Latin America

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Latin America (political)

Latin America is a geocultural region consisting of countries on the continents of North America, South America , and some of the islands of the Caribbean, whose inhabitants mostly speak Romance languages (languages decended from Latin). Native American languages are also spoken. Strictly speaking the term Latin America could conceivably be applied to all regions of the Americas whose inhabitants speak either Spanish or Portuguese, or French, however all Romance speaking regions north of Mexico (ex/Quebec) are usually excluded.

Latin America is divided into 33 independent countries and 13 other political units. Brazil is by far the largest country in Latin America both in area and in population. It occupies more than 40 percent of the region's land area and has about a third of its people.

The United States, Anglophone Canada, Belize, Guyana, and several islands in the Caribbean, who have as their main language English and therefore do not belong to Latin America, may be grouped under the term Anglo-America. Suriname and the Dutch West Indies, where the official language is Dutch, also do not belong to Latin America. (On the Dutch West Indies the Latin creole Papiamento is much more spoken than Dutch.)

There are many languages historically and currently spoken in Latin America: Aymara, Creole/Patois, Guarani, Tupi, Tupinamba, Mapudungun, Mayan, Nahuatl, Portuguese, Quechua, Spanish, Sranan, and many others.

Spain, Portugal, Italy, France, and Romania are all considered Latin countries, which is where the term comes from. In general terms, roughly two thirds of Latin Americans speak Spanish and one third Portuguese, in accord with those countries' success in colonizing the Americas.

The primary religion throughout Latin America is Roman Catholicism, but one can also find practicioners belonging to Protestant, Pentecostal, Evangelical, Buddhist, Jewish, indigenous, and various Afro-Latin American traditions, such as Santería, Candomblé, and Macumba.

A large percentage of the people in Latin America are of mixed blood, the result of racial intermingling among European settlers, African slaves, and American natives. This mixture of backgrounds ("Mestizaje") has profoundly influenced religion, music, and politics, and given rise to a holistic description of those belonging to these mixed cultures: Latinos are those of Latin American heritage.

Etymological note: Treating the term literally, one might expect the term to apply to cultures and regions in the Americas deriving from cultures speaking Romance languages (those descended from Latin). However, French-speaking areas of the Americas, such as Quebec and Acadia in Canada, are not generally considered part of Latin America. Yet this was the original intention of the term. "Latin America" was first proposed during the French occupation of Mexico (1862-1867), when Napoleon III supported Archduke Maximilian's pretensions to be emperor of Mexico. The French hoped that an inclusive notion of "Latin" America would support their cause. Mexican citizens eventually expelled the French while retaining the term "Latino", in one of history's more charming ironies.

The alternative term Iberoamerica is sometimes used to refer to the nations that were formerly colonies of Spain and Portugal, as these two countries are located on the Iberian peninsula. The Organization of Ibero-American States (OEI) takes this defintion a step further, by including Spain and Portugal (often termed the Mother Countries of Latin America) among its member states, in addition to their Spanish and Portuguese speaking former colonies in America.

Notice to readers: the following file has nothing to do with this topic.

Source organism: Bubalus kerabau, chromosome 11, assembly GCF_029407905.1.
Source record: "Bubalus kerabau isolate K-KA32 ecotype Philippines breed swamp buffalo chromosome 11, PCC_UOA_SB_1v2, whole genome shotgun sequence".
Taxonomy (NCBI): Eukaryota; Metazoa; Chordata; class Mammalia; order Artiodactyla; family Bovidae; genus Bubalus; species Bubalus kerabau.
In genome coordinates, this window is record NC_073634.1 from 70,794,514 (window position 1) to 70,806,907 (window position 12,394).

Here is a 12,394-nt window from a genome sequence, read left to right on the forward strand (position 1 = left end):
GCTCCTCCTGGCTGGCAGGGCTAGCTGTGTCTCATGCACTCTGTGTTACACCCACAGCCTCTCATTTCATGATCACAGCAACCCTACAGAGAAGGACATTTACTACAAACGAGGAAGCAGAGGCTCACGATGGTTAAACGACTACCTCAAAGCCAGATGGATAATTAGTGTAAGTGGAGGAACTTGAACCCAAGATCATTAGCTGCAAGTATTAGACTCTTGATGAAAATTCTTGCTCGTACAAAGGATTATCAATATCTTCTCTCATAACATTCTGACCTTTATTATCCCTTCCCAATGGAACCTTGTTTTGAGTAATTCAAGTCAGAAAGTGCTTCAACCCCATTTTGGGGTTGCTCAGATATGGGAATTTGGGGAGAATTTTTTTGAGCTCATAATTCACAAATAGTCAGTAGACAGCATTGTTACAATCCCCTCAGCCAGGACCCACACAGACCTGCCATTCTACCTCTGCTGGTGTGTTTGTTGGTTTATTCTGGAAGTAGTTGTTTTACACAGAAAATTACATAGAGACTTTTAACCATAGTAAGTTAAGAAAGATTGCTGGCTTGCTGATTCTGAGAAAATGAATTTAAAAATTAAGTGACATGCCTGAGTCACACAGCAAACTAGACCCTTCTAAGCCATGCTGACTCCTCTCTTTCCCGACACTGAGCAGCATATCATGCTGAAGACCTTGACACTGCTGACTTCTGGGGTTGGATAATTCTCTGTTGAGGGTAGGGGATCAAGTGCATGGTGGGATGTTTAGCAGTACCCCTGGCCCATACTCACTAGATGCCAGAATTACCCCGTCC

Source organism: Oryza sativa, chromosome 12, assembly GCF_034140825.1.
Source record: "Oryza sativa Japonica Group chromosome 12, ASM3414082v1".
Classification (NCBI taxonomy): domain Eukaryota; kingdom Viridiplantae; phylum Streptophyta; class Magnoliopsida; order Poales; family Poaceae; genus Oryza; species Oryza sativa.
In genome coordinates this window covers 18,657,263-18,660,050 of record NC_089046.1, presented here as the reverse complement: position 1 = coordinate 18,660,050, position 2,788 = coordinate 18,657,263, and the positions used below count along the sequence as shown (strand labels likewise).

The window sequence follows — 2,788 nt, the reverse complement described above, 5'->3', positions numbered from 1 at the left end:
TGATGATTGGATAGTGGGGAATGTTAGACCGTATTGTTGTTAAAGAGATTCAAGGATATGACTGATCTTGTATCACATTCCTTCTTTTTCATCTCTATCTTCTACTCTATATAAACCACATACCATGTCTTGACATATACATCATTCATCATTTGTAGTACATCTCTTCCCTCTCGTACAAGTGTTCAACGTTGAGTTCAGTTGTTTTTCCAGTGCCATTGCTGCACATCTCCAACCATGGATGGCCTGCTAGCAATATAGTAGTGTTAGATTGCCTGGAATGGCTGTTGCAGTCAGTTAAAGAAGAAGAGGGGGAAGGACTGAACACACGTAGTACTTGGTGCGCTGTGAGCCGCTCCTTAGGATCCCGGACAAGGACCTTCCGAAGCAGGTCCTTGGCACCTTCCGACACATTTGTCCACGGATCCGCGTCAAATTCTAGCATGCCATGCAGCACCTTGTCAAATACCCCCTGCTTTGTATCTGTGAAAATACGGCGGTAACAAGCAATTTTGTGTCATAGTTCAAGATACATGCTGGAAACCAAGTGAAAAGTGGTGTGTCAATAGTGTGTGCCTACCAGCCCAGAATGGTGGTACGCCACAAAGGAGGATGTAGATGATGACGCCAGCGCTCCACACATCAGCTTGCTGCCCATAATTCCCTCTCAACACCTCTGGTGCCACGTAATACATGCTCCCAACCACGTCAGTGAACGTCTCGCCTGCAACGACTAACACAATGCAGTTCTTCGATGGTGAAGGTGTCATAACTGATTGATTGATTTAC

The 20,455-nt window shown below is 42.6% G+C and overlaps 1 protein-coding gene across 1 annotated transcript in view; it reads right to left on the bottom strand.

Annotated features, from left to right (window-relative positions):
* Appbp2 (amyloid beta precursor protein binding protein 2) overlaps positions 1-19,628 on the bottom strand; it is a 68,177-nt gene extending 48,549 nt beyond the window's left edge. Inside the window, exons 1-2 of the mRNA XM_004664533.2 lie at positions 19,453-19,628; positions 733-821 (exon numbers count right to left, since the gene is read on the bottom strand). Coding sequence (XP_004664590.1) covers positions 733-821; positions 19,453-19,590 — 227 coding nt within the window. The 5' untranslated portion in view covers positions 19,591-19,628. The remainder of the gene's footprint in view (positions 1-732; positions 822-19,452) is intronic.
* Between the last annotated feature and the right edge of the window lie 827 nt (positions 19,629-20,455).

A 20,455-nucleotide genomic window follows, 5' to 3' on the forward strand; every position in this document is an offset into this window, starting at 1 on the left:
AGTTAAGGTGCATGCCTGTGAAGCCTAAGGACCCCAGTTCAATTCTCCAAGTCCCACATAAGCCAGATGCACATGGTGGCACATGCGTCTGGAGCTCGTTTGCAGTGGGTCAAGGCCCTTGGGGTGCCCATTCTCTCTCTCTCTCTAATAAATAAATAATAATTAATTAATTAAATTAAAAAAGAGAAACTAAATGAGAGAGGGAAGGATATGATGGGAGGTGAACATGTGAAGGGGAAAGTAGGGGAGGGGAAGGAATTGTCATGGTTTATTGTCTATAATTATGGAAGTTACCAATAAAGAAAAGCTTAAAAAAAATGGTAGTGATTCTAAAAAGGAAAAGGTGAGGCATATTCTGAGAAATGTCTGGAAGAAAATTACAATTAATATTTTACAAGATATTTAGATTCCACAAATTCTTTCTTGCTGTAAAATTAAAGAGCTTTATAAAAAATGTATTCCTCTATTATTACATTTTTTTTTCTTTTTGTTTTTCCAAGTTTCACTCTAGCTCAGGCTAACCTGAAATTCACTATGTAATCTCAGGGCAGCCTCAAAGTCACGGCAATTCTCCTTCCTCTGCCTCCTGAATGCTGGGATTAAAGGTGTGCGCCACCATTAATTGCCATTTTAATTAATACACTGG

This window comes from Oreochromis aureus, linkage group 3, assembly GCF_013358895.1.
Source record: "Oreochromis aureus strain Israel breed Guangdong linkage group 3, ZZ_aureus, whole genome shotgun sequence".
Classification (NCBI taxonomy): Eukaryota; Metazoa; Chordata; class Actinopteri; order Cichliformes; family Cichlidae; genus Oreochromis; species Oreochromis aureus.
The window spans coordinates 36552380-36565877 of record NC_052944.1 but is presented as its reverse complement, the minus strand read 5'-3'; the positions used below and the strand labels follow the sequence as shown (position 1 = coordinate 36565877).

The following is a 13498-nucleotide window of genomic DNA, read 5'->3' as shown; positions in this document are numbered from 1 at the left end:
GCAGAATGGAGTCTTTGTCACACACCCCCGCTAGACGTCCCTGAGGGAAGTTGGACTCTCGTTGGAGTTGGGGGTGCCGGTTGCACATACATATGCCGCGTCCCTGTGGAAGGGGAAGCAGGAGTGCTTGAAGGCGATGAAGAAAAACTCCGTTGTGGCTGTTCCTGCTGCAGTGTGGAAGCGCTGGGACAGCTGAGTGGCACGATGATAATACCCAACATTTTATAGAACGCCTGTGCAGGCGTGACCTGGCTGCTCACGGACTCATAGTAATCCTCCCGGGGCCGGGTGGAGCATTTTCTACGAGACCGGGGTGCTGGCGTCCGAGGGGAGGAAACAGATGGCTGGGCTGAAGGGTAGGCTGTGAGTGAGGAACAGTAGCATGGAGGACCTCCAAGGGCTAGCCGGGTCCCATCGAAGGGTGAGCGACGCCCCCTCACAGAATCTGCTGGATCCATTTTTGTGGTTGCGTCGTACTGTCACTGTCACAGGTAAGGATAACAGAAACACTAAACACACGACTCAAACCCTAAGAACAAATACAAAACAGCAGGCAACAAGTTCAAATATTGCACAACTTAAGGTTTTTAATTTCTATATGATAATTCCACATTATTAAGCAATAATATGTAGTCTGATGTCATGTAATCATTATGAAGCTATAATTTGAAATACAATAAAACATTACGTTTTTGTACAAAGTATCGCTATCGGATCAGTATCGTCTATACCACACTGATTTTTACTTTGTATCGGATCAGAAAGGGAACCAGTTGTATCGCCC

Countries of Latin America

Latin America, taking the term in its strict sense, is made up of the following countries:

History of Latin American countries

Main article: History of Latin America

Living standards

Below is a table showing the Gross domestic product (GDP) per capita at purchasing power parity (PPP) prices and the GDP (PPP) of each of the Latin American countries. This can be used as a rough gauge to the relative standards of living in the region. Data is from the year 2005.

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GNI per capita (PPP)
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Country GDP (PPP) per capita GDP (PPP)
international dollars millions of international dollars
Template:ARG 13,153 516,951
Template:CHI 11,537 186,733
Template:CRC 10,316 44,579
Template:MEX 10,090 1,064,889
Template:URU 9,619 32,885
Template:BRA 8,745 1,552,542
Template:PAN 7,327 22,706
Template:COL 7,303 336,808
Template:DOM 7,055 63,594
Template:VEN 5,801 153,331
Template:PER 5,594 164,110
Template:PAR 4,663 29,014
Template:SLV 4,525 31,171
Template:GUA 4,136 56,736
Template:ECU 4,010 56,779
Template:BOL 3,049 25,892
Template:CUB 3,000 33,920
Template:HON 2,793 20,549
Template:NIC 2,779 16,052
Template:HAI 1,614 14,118
Latin America 8,105 4,421,569

Sources: Data from table is from an April 2005 report by the IMF and graphics data is from data by the World Bank from 2003 [1] ( Data for Cuba is a 2004 estimate from the CIA World Factbook. GDP (PPP) per capita for Latin America was calculated using population data from List of countries by population

Other Places in America Where Latin-Decended Languages Are Spoken

The following non-independent territories in the Western Hemisphere also speak languages decended from Latin:

See also

External links

da:Latinamerika de:Lateinamerika es:América Latina eo:Latin-Ameriko fr:Amérique latine gl:América Latina it:America Latina minnan:Latin Bí-chiu nl:Latijns-Amerika ja:ラテンアメリカ no:Latin-Amerika pl:Ameryka Łacińska pt:América Latina ru:Латинская Америка simple:Latin America sv:Latinamerika th:ละตินอเมริกา zh:拉丁美洲


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